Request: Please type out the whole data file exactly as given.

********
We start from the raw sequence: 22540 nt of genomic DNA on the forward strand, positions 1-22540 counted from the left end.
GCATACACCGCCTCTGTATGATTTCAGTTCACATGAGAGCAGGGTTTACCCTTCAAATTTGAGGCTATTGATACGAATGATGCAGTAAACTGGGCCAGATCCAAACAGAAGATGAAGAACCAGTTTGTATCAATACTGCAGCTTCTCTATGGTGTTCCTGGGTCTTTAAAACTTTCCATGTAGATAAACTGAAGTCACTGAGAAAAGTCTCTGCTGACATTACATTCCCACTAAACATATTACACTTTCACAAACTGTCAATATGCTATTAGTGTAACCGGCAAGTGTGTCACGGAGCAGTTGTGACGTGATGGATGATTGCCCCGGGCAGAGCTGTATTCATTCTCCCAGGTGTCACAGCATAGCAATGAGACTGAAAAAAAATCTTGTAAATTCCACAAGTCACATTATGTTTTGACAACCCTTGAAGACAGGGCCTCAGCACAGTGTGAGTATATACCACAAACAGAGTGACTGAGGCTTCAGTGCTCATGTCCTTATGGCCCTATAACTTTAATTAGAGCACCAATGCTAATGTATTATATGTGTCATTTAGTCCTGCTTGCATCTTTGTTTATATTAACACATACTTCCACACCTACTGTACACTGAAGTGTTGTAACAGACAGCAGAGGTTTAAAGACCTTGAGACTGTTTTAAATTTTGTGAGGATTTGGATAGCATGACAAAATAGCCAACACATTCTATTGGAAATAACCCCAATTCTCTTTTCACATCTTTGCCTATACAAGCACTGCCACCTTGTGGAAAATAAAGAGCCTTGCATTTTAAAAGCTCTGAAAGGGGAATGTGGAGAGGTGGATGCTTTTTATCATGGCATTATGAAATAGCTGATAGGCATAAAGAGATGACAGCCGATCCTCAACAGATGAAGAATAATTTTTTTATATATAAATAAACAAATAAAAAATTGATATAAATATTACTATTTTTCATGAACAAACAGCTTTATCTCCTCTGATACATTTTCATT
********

We start from the raw sequence: 22540 nt of genomic DNA on the forward strand, positions 1-22540 counted from the left end.
GCATACACCGCCTCTGTATGATTTCAGTTCACATGAGAGCAGGGTTTACCCTTCAAATTTGAGGCTATTGATACGAATGATGCAGTAAACTGGGCCAGATCCAAACAGAAGATGAAGAACCAGTTTGTATCAATACTGCAGCTTCTCTATGGTGTTCCTGGGTCTTTAAAACTTTCCATGTAGATAAACTGAAGTCACTGAGAAAAGTCTCTGCTGACATTACATTCCCACTAAACATATTACACTTTCACAAACTGTCAATATGCTATTAGTGTAACCGGCAAGTGTGTCACGGAGCAGTTGTGACGTGATGGATGATTGCCCCGGGCAGAGCTGTATTCATTCTCCCAGGTGTCACAGCATAGCAATGAGACTGAAAAAAAATCTTGTAAATTCCACAAGTCACATTATGTTTTGACAACCCTTGAAGACAGGGCCTCAGCACAGTGTGAGTATATACCACAAACAGAGTGACTGAGGCTTCAGTGCTCATGTCCTTATGGCCCTATAACTTTAATTAGAGCACCAATGCTAATGTATTATATGTGTCATTTAGTCCTGCTTGCATCTTTGTTTATATTAACACATACTTCCACACCTACTGTACACTGAAGTGTTGTAACAGACAGCAGAGGTTTAAAGACCTTGAGACTGTTTTAAATTTTGTGAGGATTTGGATAGCATGACAAAATAGCCAACACATTCTATTGGAAATAACCCCAATTCTCTTTTCACATCTTTGCCTATACAAGCACTGCCACCTTGTGGAAAATAAAGAGCCTTGCATTTTAAAAGCTCTGAAAGGGGAATGTGGAGAGGTGGATGCTTTTTATCATGGCATTATGAAATAGCTGATAGGCATAAAGAGATGACAGCCGATCCTCAACAGATGAAGAATAATTTTTTTATATATAAATAAACAAATAAAAAATTGATATAAATATTACTATTTTTCATGAACAAACAGCTTTATCTCCTCTGATACATTTTCATT